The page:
It’s also important for people on a keto diet, so let’s compare the carbs content in millet and whole-wheat flour.
The total amount of carbohydrates is around 1% higher in millet than in whole-wheat flour. It has 72.8 grams per 100 grams, compared to 72 grams in whole-wheat flour.
There’s less sugar in millet than in whole-wheat flour, 100% precisely.
That said, 100 grams of millet contains 0 grams of sugar, while the same amount of whole-wheat flour contains 0.4 grams.
Lastly, let’s take a look at the dietary fiber in millet and whole-wheat flour.
Dietary fiber keeps the digestive system healthy and helps with weight management by promoting a sense of fullness.
With 10.7 grams of fiber per 100 grams, whole-wheat flour is a better source of fiber than millet which offers 8.5 grams per 100 gram portion.
Millet vs Whole-wheat flour Fats
Like most other grains, millet and whole-wheat flour are low in fat.
Fats in millet and whole-wheat flour are mostly healthy unsaturated fats. They are naturally cholesterol-free and trans-fat-free.
Total fat in millet and whole-wheat flour:
- Millet: 4.2 grams per 100 grams
- Whole-wheat flour: 2.5 per 100 grams
Speaking of saturated fats, whole-wheat flour is 43% lower in saturated fats.
Whole-wheat flour and millet contain 0.4 grams and 0.7 grams of saturated fat per 100 grams, respectively.
Millet vs Whole-wheat flour Vitamins Content
This section will discuss the vitamin content of millet and whole-wheat flour.
Vitamins are micronutrients, meaning we need only a small amount. However, they are very important for many processes in our bodies.
Millet has a higher amount of vitamin A, vitamin B1 (Thiamine), vitamin B3 (Niacin), vitamin B6 (Pyroxidine), vitamin E, and vitamin K.
However, whole-wheat flour has a higher amount of vitamin B2 (Riboflavin), vitamin B5 (Pantothenic acid), and vitamin B9 (Folate).
Millet and whole-wheat flour contain the same amount of vitamin C, vitamin D, and vitamin B12 (Cobalamin).
The following table shows the exact amount of vitamins millet and whole-wheat flour contain side by side, so you can easily compare them.
|Vitamin A||0||9 IU|
|Vitamin B1 (Thiamine)||0.421 mg||0.502 mg|
|Vitamin B2 (Riboflavin)||0.29 mg||0.165 mg|
|Vitamin B3 (Niacin)||4.72 mg||4.96 mg|
|Vitamin B5 (Pantothenic acid)||0.848 mg||0.603 mg|
|Vitamin B6 (Pyroxidine)||0.384 mg||0.407 mg|
|Vitamin B9 (Folate)||85 µg||44 µg|
|Vitamin B12 (Cobalamin)||0||0|
|Vitamin E||0.05 mg||0.71 mg|
|Vitamin K||0.9 µg||1.9 µg|
Millet vs Whole-wheat flour Minerals Content
Minerals are important for our body to function properly. We need only a small amount of minerals, so they are called micronutrients.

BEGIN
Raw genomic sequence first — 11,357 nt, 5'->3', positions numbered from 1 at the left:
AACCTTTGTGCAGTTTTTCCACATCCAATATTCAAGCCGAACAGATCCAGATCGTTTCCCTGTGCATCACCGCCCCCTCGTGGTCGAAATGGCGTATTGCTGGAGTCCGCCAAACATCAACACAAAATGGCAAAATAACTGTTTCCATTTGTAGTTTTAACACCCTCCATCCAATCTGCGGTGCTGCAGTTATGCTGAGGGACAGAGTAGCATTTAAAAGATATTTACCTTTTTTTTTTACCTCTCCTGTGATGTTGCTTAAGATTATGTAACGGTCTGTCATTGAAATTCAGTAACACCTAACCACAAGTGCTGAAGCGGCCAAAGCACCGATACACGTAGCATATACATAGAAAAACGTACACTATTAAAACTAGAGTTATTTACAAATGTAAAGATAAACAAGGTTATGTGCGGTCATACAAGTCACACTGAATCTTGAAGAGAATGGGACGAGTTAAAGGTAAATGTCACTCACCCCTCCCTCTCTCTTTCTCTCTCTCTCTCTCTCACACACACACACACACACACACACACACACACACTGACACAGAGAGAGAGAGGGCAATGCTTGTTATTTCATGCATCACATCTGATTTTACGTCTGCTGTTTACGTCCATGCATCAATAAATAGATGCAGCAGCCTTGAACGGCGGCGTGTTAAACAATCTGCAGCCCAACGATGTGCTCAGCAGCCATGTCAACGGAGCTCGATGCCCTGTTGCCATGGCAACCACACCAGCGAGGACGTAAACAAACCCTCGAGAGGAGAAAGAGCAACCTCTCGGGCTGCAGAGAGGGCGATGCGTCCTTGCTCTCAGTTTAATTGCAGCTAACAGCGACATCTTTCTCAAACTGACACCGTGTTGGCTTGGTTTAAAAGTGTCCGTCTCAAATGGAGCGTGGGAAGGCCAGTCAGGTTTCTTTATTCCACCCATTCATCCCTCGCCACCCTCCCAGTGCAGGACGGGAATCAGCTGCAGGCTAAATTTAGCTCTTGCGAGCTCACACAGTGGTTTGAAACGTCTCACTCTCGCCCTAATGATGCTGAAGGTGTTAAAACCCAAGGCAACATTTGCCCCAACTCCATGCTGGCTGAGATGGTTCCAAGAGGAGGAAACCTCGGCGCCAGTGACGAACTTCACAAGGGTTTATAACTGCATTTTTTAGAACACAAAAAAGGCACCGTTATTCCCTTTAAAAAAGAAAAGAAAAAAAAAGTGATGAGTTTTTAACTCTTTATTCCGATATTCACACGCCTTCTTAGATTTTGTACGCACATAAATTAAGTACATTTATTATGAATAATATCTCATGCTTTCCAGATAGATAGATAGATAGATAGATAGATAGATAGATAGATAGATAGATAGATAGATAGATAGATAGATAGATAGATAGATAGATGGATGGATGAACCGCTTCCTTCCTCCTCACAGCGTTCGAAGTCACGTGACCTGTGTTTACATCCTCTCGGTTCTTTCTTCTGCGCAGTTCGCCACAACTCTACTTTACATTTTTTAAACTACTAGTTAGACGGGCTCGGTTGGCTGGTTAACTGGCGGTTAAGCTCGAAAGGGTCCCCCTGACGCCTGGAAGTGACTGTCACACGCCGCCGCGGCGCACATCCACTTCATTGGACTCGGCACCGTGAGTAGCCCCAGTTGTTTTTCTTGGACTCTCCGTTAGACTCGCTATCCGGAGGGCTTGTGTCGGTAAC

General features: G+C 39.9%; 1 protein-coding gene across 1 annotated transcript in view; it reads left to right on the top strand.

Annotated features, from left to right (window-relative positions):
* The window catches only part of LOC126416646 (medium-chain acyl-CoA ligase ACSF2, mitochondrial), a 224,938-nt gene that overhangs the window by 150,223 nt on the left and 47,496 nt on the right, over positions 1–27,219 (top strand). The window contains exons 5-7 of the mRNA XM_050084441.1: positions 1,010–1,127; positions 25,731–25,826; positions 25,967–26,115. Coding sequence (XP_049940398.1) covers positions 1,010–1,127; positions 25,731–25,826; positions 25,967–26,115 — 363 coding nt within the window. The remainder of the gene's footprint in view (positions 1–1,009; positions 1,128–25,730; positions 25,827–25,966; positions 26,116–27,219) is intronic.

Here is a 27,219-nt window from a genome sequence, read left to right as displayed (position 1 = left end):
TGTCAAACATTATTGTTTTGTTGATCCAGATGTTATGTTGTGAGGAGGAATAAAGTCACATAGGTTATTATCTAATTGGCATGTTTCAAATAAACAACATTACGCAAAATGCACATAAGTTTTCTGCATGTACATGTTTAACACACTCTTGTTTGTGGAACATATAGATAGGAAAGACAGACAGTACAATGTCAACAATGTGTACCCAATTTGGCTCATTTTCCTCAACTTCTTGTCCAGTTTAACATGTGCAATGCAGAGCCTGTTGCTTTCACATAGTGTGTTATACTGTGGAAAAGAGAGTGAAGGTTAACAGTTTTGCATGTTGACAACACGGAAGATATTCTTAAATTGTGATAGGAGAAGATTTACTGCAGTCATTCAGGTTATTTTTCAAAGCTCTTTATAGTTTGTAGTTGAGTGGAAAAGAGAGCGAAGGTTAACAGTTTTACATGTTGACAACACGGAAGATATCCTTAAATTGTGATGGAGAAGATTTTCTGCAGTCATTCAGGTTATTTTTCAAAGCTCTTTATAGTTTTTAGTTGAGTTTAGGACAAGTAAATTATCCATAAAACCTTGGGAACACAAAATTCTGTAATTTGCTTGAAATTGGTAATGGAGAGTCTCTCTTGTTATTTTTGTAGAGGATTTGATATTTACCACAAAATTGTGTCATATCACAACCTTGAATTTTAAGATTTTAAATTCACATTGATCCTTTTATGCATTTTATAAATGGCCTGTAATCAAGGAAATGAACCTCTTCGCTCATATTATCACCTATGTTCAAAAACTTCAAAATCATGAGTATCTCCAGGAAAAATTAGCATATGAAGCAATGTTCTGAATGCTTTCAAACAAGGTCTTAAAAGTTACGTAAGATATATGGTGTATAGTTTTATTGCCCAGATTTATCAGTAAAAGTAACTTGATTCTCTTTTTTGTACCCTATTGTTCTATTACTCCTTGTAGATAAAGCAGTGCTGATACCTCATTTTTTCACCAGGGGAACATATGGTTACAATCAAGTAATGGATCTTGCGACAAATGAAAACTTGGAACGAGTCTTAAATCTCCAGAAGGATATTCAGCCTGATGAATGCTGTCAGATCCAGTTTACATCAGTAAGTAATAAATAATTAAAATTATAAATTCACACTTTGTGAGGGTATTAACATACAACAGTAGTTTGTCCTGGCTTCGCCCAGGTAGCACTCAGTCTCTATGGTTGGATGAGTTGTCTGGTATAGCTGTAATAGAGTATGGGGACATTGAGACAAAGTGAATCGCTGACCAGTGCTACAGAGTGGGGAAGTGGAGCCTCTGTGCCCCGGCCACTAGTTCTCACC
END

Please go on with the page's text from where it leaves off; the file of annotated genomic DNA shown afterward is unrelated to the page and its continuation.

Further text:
Some minerals, like iron, calcium, zinc, or iodine, are relatively hard to get on a plant-based diet, so it’s important to choose your foods thoughtfully. This part of the millet and whole-wheat flour comparison focuses on their mineral content.
Millet is a better source of calcium, iron, magnesium, manganese, phosphorus, potassium, selenium, and zinc than whole-wheat flour.
On the other hand, whole-wheat flour is a higher amount of copper, and sodium.
Millet and whole-wheat flour contain the same amount of fluoride.
Check out the table below to learn how millet and whole-wheat flour compare when it comes to mineral content.
|Calcium||8 mg||34 mg|
|Copper||0.75 mg||0.41 mg|
|Iron||3.01 mg||3.6 mg|
|Magnesium||114 mg||137 mg|
|Manganese||1.63 mg||4.07 mg|
|Phosphorus||285 mg||357 mg|
|Potassium||195 mg||363 mg|
|Selenium||2.7 µg||61.8 µg|
|Sodium||5 mg||2 mg|
|Zinc||1.68 mg||2.6 mg|
The Final Word
This article highlighted the similarities and differences between millet and whole-wheat flour.
Grains, also known as cereal grains, are an important source of nutrition for many people around the world. They are a rich source of carbohydrates, which provide energy for the body.
Whole grains contain important vitamins and minerals, such as B vitamins and iron. Whole grains, in particular, are high in dietary fiber and can help with digestion and weight management.
They may also have other health benefits, such as reducing the risk of heart disease, diabetes, and certain types of cancer.
Grains are also a staple food and an important source of food security in many parts of the world.